Identity Theft: Mattie

Identity Theft: Mattie

A 23-year-old victim of identity theft writes:

 

Dear Dr. Phil:

 

Ever since I was old enough to read, I would find mysterious bills in my name. Later, I found out that my mother had cell phones, cable, phone and electricity bills, as well as multiple credit card accounts, in my name. When I would ask her about the mail with my name on it, she would tell me, 'It's none of your business.' At 21, my debt was so extreme, that I had to file for bankruptcy. The person who would help was my grandmother.

 

Just recently, I've had to file charges against my mother because I'm still receiving bills with my name on them. What can I do to stop my mom from stealing my identity again?

 

Sincerely,
Mattie

Mattie says she has trouble talking to her mother. "She's always lied to me about it. I never got the honest truth," she says, tears coursing down her cheeks.

 

"Do you see her now?" Dr. Phil asks.

 

"No, I can't."

 

"How do you know she's at it again?" Dr. Phil inquires.

 

"In October, I got another bill in the mail. We had just gotten a loan approved for a house. We didn't know what to do. We called her, and we wanted to know why, and she wouldn't tell us," she replies.

 

"What did she say when you asked her about it?"

 

"It was none of my business," Mattie replies. "She didn't know what we were talking about."

 

"Just complete denial," Dr. Phil sympathizes.

Dr. Phil addresses Mattie's grandmother, Barbara. "She's your daughter. Have you talked to her about it?" he asks.

 

"I lay it right on the line. I say, 'What the hell do you think you're doing to this kid? She can't even get a credit card,'" she replies, face contorted in pain. "I didn't know the extent of Mattie's debt. As the bills were coming in, they were living in a house that my husband and I owned, and she'd say, "Grandma, all of these bills. What are they?' And I said, 'Start grabbing them, start getting them, and bring them to me.' And she did. She was 12-years-old, and she brought me cable bills, credit card bills, light bills, cell phone bills. It was terrible."

 

 

Dr. Phil addresses Mattie's grandmother, Barbara. "She's your daughter. Have you talked to her about it?" he asks.

 

"I lay it right on the line. I say, 'What the hell do you think you're doing to this kid? She can't even get a credit card,'" she replies, face contorted in pain. "I didn't know the extent of Mattie's debt. As the bills were coming in, they were living in a house that my husband and I owned, and she'd say, "Grandma, all of these bills. What are they?' And I said, 'Start grabbing them, start getting them, and bring them to me.' And she did. She was 12-years-old, and she brought me cable bills, credit card bills, light bills, cell phone bills. It was terrible."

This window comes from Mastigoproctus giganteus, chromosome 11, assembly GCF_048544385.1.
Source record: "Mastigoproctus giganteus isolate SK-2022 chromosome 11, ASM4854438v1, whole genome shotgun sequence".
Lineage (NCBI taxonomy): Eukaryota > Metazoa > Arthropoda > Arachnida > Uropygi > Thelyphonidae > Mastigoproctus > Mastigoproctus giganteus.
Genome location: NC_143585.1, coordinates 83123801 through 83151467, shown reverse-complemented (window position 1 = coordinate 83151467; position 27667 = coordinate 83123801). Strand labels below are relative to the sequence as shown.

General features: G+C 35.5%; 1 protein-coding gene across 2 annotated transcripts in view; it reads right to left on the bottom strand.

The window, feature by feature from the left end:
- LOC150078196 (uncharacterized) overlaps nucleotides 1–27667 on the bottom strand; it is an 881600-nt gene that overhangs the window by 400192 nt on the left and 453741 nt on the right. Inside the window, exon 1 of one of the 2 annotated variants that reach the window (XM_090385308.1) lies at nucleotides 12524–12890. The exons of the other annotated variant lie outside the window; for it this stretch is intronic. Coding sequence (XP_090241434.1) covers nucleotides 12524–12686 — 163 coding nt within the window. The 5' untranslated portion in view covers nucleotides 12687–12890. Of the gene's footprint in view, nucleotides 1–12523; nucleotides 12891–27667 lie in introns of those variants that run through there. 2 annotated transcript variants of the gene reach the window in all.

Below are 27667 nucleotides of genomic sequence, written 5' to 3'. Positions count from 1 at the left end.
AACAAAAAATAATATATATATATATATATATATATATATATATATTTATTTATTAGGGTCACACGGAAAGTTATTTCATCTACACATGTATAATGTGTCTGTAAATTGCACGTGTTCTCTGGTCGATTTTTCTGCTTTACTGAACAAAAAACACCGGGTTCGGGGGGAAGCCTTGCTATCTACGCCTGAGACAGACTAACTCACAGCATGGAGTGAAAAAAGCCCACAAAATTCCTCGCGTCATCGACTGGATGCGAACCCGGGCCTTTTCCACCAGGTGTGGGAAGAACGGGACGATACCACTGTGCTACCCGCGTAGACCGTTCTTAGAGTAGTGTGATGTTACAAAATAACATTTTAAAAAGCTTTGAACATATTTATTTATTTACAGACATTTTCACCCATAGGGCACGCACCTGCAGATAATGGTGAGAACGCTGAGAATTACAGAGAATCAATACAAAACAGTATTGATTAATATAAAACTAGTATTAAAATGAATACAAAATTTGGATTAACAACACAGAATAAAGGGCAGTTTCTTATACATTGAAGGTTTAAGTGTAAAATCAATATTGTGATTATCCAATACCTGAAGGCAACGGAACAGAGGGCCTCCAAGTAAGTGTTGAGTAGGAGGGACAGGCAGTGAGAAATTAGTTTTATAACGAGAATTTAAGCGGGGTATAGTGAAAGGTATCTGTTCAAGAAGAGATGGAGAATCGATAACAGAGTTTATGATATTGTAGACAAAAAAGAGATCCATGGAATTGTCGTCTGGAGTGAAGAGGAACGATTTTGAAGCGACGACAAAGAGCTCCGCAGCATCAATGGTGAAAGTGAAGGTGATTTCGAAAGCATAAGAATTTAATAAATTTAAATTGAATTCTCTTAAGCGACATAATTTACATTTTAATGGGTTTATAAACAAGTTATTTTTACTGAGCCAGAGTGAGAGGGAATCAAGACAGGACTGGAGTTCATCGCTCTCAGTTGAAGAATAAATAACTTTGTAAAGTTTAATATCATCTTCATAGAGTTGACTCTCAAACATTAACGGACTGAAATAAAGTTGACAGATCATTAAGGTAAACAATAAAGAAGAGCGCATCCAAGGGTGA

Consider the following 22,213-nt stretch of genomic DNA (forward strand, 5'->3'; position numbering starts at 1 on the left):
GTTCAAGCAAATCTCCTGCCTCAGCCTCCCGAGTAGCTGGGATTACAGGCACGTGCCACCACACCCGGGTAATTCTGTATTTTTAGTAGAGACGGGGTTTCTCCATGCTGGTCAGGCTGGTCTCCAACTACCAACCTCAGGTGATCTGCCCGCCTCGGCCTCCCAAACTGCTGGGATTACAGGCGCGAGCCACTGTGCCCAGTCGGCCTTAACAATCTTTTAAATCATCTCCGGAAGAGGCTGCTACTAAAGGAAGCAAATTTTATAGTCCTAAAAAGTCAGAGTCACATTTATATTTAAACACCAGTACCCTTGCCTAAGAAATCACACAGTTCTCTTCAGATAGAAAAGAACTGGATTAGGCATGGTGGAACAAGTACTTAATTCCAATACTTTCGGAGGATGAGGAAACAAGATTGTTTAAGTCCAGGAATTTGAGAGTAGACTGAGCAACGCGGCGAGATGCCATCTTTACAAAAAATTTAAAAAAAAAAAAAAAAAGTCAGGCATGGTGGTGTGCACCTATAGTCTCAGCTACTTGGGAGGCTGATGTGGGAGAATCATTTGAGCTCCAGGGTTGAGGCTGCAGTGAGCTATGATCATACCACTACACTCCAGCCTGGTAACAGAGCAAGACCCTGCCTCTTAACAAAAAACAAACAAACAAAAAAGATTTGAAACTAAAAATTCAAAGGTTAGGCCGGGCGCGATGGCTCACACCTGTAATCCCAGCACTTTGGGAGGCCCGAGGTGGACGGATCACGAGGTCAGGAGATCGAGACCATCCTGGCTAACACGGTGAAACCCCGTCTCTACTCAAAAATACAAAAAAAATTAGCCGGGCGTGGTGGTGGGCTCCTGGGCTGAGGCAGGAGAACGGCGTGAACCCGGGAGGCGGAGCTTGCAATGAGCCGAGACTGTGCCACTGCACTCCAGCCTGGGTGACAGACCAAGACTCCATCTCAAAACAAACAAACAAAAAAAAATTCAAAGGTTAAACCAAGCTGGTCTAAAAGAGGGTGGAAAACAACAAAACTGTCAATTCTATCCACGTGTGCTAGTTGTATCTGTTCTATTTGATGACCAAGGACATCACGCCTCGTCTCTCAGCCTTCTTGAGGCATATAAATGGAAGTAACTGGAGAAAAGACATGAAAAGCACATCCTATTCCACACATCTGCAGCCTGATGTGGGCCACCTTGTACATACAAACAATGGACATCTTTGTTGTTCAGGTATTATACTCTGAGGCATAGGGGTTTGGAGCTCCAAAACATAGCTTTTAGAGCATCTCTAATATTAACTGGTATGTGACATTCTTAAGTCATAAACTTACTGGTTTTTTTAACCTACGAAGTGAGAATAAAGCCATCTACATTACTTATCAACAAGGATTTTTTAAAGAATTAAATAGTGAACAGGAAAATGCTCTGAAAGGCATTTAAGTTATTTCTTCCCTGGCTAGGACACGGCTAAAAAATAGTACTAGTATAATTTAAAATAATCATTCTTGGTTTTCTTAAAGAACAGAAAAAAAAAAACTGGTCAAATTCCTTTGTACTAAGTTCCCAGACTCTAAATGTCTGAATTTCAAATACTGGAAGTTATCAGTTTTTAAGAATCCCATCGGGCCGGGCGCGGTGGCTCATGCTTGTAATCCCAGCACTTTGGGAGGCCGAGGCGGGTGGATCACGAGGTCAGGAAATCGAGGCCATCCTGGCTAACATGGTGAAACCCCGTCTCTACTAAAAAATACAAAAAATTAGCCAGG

Dr. Phil introduces Tom Syta, Deputy Director for the Federal Trade Commission's Western Region. "What do you do in Mattie's situation?" Dr. Phil asks.

"They need to try to fix their credit report. That means you have to know what's on your credit report by checking it regularly. You have to go to all of those credit reporting agencies, send them letters," Tom replies. He turns to Mattie. "Put a fraud alert on your credit report. Hopefully the next time somebody tries to open something under your name, that will flag it, and they won't be able to open the credit card and the other accounts under your name."

"Your agency recommends that people check their credit quarterly, to look for unauthorized activity so the bleeding doesn't go on for a long time without them knowing what's happening, right?" Dr. Phil asks.

 

"Exactly," Tom answers. "The sooner you find it, obviously, the less damage that's been done. At annualcreditreport.com, you can get one [free] credit report every year from the different credit reporting agencies, so you can stagger those, and you get to see [your report] every four months or so."

Although Barbara was aware of her daughter's fraud, she couldn't bring herself to contact the authorities. "I confronted her. I said, 'You have these bills.' 'I'm paying on them, Ma. It's none of your damned business,'" she explains. "My husband said, 'We've got to do something. You've got to report her to the police.' I couldn't do it. She was my daughter. I know she loved her kids."

 

"She knows that you won't call the police on your own daughter," Dr. Phil says. "She knows this in her mind, which is why she takes the liberty to go and do it because she knows she won't be held accountable for it. But that came to an end, right?"

 

"Hopefully," Mattie says.

 

"You have filed a complaint. What did you allege in your complaint?" Dr. Phil asks.

 

"I had gotten a bill and called her about it. She admitted it. I called the police. She came over, the police officer came over, and all she did was ask if my mother admitted to doing this. She talked to my mother, and now we don't know what's going on with it."

 

"Did she do the right thing, Tom, in terms of getting the process started to stop what's happening?" Dr. Phil asks.

 

"If you're the victim of identity theft, obviously, filing a police report is one thing you can do to help that process," he replies. "It varies on the jurisdiction, it varies on the amount at issue, but as you've seen from other instances, it can result in serious prison time."

 

Tom suggests that Mattie, and other victims of identity theft, go to the FTC's Web site and fill out an identity theft affidavit to take to the credit reporting agencies.